This is functionally equivalent to --no-tile-checks with the difference that each tile is individually checked. It is therefore useful if the tiles are not consistent with the last-render timestamp that is automatically stored. This option was designed to handle the case where the last render was interrupted – some tiles have been updated but others haven’t, so each one is checked before it is rendered.

This is slightly slower than --no-tile-checks due to the additonaly disk-io involved in reading tile mtimes from the filesystem

Since this option also checks for erroneous tiles, It is also useful after you delete sections of your map, e.g. with worldedit, to delete tiles that should no longer exist.

The caveats with this option are the same as for --no-tile-checks with the additional caveat that tile timestamps in the filesystem must be preserved. If you copy tiles or make changes to them with an external tool that modifies mtimes of tiles, it could cause problems with this option.

This option is automatically activated when The Overviewer detects the last render was interrupted midway through. This option conflicts with --forcerender and --no-tile-checks


Forces The Overviewer to re-render every tile regardless of whether it thinks it needs updating or not. It does no tile mtime checks, and therefore ignores the last render time of the world, the last modification times of each chunk, and the filesystem mtimes of each tile. It unconditionally renders every tile that exists.

The caveat with this option is that it does no checks, period. Meaning it will not detect tiles that do exist, but shouldn’t (this can happen if your world shrinks for some reason. For that specific case, --check-tiles is actually the appropriate mode).

This option is useful if you have changed a render setting and wish to re-render every tile with the new settings.

This option is automatically activated for first-time renders. This option conflicts with --check-tiles and --no-tile-checks



Don’t use this flag without first reading Signs and Markers!

Generates the POI markers for your map. This option does not do any tile/map generation, and ONLY generates markers. See Signs and Markers on how to configure POI options.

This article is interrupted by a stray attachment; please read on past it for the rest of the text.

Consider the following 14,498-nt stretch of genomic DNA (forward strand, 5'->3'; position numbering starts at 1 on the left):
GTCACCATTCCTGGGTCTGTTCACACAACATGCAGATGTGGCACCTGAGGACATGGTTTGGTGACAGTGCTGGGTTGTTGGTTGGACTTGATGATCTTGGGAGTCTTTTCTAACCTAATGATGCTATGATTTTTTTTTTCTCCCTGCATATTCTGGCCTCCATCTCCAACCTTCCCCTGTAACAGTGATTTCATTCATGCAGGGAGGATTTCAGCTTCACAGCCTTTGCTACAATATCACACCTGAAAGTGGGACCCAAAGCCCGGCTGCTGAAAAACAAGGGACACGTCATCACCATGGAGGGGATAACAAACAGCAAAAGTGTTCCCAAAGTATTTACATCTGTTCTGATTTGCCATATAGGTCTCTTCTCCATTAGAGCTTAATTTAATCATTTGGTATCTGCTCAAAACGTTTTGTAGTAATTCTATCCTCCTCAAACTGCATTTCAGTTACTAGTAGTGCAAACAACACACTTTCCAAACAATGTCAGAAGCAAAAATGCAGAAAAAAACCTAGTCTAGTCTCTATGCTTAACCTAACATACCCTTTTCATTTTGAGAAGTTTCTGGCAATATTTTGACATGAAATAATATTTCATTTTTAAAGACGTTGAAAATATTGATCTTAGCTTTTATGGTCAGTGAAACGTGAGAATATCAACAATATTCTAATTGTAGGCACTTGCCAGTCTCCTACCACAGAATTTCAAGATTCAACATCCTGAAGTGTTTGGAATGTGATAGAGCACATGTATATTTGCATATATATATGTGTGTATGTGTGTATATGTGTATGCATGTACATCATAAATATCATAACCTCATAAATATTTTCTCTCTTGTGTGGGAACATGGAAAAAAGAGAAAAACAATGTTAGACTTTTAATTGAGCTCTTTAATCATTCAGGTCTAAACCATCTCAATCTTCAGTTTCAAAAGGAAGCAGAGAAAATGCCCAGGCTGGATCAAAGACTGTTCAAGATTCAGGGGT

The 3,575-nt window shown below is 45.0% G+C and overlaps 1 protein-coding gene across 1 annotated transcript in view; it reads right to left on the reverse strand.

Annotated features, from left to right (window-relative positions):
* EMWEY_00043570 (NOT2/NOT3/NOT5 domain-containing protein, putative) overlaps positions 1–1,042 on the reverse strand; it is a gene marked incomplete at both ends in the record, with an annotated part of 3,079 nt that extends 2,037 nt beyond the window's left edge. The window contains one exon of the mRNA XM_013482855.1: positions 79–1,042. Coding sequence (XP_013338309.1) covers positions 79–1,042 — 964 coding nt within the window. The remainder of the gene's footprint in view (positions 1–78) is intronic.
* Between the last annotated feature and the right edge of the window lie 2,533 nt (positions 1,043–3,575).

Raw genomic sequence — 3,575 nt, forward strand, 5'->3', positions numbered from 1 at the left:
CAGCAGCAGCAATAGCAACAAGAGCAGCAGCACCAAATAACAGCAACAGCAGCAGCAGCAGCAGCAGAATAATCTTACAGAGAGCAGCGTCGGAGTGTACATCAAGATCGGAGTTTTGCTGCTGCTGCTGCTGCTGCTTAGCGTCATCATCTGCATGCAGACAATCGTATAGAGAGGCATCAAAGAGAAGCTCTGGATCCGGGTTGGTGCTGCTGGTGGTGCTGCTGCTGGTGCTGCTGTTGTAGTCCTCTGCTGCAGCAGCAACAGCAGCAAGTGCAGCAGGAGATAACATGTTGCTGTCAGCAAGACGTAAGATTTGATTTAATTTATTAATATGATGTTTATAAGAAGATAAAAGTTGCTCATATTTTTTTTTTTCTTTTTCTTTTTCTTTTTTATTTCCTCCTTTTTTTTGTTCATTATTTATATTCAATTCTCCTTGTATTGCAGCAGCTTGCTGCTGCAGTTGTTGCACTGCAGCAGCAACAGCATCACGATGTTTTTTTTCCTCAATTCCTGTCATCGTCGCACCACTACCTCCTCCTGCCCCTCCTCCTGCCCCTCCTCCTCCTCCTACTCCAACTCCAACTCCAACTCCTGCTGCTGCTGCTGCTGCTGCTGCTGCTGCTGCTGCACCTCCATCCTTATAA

-p <procs>, --processes <procs>

This specifies the number of worker processes to spawn on the local machine to do work. It defaults to the number of CPU cores you have, if not specified.

This option can also be specified in the config file as processes

-v, --verbose

Activate a more verbose logging format and turn on debugging output. This can be quite noisy but also gives a lot more info on what The Overviewer is doing.

-q, --quiet

Turns off one level of logging for quieter output. You can specify this more than once. One -q will suppress all INFO lines. Two will suppress all INFO and WARNING lines. And so on for ERROR and CRITICAL log messages.

If --verbose is given, then the first -q will counteract the DEBUG lines, but not the more verbose logging format. Thus, you can specify -v -q to get only INFO logs and higher (no DEBUG) but with the more verbose logging format.


Update web assets, including custom assets, without starting a render. This won’t update overviewerConfig.js, but will recreate overviewer.js

Installing the Textures

If Overviewer is running on a machine with the Minecraft client installed, it will automatically use the default textures from Minecraft.

If, however, you’re running on a machine without the Minecraft client installed, or if you want to use different textures, you will need to provide the textures manually. This is common for servers.

If you want or need to provide your own textures, you have several options:

  • If you’re running the Overviewer on a server, you can still put the minecraft.jar file (not the launcher) into the correct location and the Overviewer will find and use it, thinking the client is installed, even if the rest of the client files are missing. On Linux, try a command like this:

    wget -N -P ~/.minecraft/bin/
  • You can manually extract the terrain.png from minecraft.jar or your favorite texture pack. If you’ve built the Overviewer from source or are using the windows exe, place the file in the same directory as or overviewer.exe.

  • Specify any terrain.png or texture pack you want with the texturepath option.

If you copy your world before you render it

The important thing to be careful about when copying world files to another location is file modification times, which Overviewer uses to figure out what parts of the map need updating. If you do a straight copy, usually this will update the modification times on all the copied files, causing Overviewer to re-render the entire map. To copy files on Unix, while keeping these modification times intact, use cp -p. For people who render from backups, GNU tar automatically handles modification times correctly. rsync -a --delete will handle this correctly as well. If you use some other tool, you’ll have to figure out how to do this yourself.